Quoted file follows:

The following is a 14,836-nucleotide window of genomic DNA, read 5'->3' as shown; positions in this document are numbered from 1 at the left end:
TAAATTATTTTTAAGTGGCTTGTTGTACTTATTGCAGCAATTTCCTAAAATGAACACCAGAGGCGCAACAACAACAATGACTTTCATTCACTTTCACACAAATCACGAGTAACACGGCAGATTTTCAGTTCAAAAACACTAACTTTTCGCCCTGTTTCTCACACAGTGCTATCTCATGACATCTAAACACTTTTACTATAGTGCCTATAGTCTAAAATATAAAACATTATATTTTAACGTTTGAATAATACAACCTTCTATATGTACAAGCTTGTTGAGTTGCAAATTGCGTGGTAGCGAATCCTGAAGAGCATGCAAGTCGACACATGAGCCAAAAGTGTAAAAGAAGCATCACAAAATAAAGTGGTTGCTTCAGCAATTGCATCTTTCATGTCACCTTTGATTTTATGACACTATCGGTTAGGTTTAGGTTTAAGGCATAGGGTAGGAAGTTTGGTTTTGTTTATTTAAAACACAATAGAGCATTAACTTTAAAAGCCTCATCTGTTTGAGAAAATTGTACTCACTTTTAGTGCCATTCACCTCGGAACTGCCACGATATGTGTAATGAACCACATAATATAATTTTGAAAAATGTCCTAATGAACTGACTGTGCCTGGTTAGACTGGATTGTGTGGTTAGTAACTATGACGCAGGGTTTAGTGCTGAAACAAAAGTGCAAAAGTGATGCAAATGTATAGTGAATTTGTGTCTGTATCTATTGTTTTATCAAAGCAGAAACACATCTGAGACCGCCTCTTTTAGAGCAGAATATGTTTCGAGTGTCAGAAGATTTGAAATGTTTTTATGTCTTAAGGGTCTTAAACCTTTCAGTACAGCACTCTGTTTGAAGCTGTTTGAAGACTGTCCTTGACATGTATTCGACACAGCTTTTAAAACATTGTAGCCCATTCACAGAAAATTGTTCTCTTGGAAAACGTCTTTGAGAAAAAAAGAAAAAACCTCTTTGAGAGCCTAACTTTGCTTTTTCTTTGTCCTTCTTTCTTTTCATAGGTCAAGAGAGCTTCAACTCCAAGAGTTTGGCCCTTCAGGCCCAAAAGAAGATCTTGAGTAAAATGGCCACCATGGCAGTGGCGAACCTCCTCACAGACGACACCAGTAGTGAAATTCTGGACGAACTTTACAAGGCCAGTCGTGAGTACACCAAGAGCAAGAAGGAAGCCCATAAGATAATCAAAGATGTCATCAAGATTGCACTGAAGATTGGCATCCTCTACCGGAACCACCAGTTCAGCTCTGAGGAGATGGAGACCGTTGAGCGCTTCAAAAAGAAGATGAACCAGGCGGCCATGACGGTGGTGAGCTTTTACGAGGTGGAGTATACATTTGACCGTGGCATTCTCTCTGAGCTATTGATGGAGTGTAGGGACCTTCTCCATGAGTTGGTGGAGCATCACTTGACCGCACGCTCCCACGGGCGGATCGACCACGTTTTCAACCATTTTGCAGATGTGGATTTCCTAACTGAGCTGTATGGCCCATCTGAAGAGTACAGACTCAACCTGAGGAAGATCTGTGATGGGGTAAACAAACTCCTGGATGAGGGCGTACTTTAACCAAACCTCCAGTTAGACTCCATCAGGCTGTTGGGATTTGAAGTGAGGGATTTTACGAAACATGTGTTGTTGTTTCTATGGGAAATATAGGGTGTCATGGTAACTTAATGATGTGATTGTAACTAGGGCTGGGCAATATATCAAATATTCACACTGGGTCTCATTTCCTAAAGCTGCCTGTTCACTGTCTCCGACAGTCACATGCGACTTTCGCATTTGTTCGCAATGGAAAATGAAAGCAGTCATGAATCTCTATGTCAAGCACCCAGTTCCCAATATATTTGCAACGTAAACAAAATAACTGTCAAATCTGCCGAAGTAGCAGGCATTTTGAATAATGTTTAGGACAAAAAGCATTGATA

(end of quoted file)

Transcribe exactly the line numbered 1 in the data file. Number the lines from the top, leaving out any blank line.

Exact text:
The following is a 14,836-nucleotide window of genomic DNA, read 5'->3' as shown; positions in this document are numbered from 1 at the left end: